Willing to justify himself - Wishing to make it appear that he was a righteous man, and that consequently he was in the straight road to the kingdom of God, said, Who is my neighbor? supposing our Lord would have at once answered, "Every Jew is to be considered as such, and the Jews only." Now as he imagined he had never been deficient in his conduct to any person of his own nation, he thought he had amply fulfilled the law. This is the sense in which the Jews understood the word neighbor, as may be seen from Leviticus 19:15-18. But our Lord shows here, that the acts of kindness which a man is bound to perform to his neighbor when in distress, he should perform to any person, of whatever nation, religion, or kindred, whom he finds in necessity. As the word πλησιον signifies one who is near, Anglo Saxon, he that is next, this very circumstance makes any person our neighbor whom we know; and, if in distress, an object of our most compassionate regards. If a man came from the most distant part of the earth, the moment he is near you he has a claim upon your mercy and kindness, as you would have on his, were your dwelling-place transferred to his native country. It is evident that our Lord uses the word πλησιον (very properly translated neighbor, from nae or naer, near, and buer, to dwell) in its plain, literal sense. Any person whom you know, who dwells hard by, or who passes near you, is your neighbor while within your reach.
To justify himself - Desirous to appear blameless, or to vindicate himself, and show that he had kept the law. Jesus wished to lead him to a proper view of his own sinfulness, and his real departure from the law. The man was desirous of showing that he had kept the law; or perhaps he was desirous of justifying himself for asking the question; of showing that it could not be so easily settled; that a mere reference to the “words” of the law did not determine it. It was still a question what was meant by “neighbor.” The Pharisees held that the “Jews” only were to be regarded as such, and that the obligation did not extend at all to the Gentiles. The lawyer was probably ready to affirm that he had discharged faithfully his duty to his countrymen, and had thus kept the law, and could justify himself. Every sinner is desirous of “justifying himself.” He seeks to do it by his own works. For this purpose he perverts the meaning of the law, destroys its spirituality, and brings “down” the law to “his” standard, rather than attempt to frame his life by “its” requirements.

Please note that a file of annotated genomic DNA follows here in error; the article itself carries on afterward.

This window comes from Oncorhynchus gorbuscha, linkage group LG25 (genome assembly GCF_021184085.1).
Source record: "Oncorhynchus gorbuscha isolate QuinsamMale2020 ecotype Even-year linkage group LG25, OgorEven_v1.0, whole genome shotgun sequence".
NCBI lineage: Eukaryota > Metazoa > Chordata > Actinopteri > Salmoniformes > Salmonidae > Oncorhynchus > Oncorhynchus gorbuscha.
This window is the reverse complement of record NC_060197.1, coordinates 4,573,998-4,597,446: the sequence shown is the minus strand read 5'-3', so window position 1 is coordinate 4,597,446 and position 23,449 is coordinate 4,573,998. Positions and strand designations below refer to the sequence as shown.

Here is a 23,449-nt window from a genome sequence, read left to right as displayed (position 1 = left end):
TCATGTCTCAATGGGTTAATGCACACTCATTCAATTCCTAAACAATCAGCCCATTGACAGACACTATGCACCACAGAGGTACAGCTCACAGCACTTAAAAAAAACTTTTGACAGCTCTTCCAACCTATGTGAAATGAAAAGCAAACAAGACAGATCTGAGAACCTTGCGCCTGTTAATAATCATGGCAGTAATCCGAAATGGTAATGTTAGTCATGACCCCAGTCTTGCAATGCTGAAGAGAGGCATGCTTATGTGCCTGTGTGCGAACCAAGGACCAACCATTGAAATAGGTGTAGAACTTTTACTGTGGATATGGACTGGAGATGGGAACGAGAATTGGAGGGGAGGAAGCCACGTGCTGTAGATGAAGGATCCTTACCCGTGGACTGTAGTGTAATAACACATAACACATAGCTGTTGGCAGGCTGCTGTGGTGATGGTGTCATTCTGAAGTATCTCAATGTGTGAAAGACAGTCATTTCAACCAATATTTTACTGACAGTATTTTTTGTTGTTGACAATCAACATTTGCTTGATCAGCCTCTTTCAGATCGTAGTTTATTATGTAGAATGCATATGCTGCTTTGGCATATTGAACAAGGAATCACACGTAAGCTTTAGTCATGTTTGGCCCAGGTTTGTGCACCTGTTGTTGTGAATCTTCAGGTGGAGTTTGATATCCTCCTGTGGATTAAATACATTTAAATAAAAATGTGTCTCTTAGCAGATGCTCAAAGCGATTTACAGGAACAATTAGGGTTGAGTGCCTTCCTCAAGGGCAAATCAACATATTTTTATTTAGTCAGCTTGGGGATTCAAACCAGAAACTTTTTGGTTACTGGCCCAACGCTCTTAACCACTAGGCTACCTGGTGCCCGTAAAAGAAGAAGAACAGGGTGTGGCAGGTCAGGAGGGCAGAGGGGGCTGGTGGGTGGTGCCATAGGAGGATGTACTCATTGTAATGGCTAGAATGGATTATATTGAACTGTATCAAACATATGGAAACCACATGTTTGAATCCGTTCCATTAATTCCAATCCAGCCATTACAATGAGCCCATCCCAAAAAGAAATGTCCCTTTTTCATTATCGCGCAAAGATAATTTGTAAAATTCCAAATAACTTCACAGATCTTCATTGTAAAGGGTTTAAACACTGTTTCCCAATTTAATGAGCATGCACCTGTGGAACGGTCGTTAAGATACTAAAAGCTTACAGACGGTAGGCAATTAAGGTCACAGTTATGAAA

If there were not another text in the Bible, this statement carries sufficient light and knowledge and assurance for every soul. The lawyer had answered his own question, but willing to justify himself, he said to Jesus, “Who is my neighbor?” (Verse 29). Then by the parable of the Good Samaritan, Christ showed who is our neighbor, and gives us an example of the love we should manifest toward those suffering and in need. The priest and Levite, whose duty it was to minister to the needs of the stranger, passed by on the other side. UL 215.3Read in context »
In the invitation to the gospel supper the Lord Jesus has specified the work to be done—the work that the churches in every locality, north, south, east, and west, should do. 6T 294.1
The churches need to have their eyes anointed with the heavenly eyesalve, that they may see the many opportunities all about them to minister for God. Repeatedly God has called upon His people to go out into the highways and hedges, and compel men to come in, that His house may be full; yet even within the shadow of our own doors are families in which we have not shown sufficient interest to lead them to think that we cared for their souls. It is this work lying nearest us that the Lord now calls upon the church to undertake. We are not to stand, saying: “Who is my neighbor?” We are to remember that our neighbor is the one who most needs our sympathy and help. Our neighbor is every soul who is wounded and bruised by the adversary. Our neighbor is everyone who is the property of God. In Christ the distinctions made by the Jews as to who was their neighbor are swept away. There are no territorial lines, no artificial distinctions, no caste, no aristocracy. 6T 294.2Read in context »
“Who is my neighbour?” ... He is the very one who needs help the most. Thy brother, sick in spirit, needs you as you needed him. He needs the experience of one who has been as weak as himself, who can sympathize with and help him. The very knowledge of his own weakness helps that one to help another in his weakness. OHC 184.4Read in context »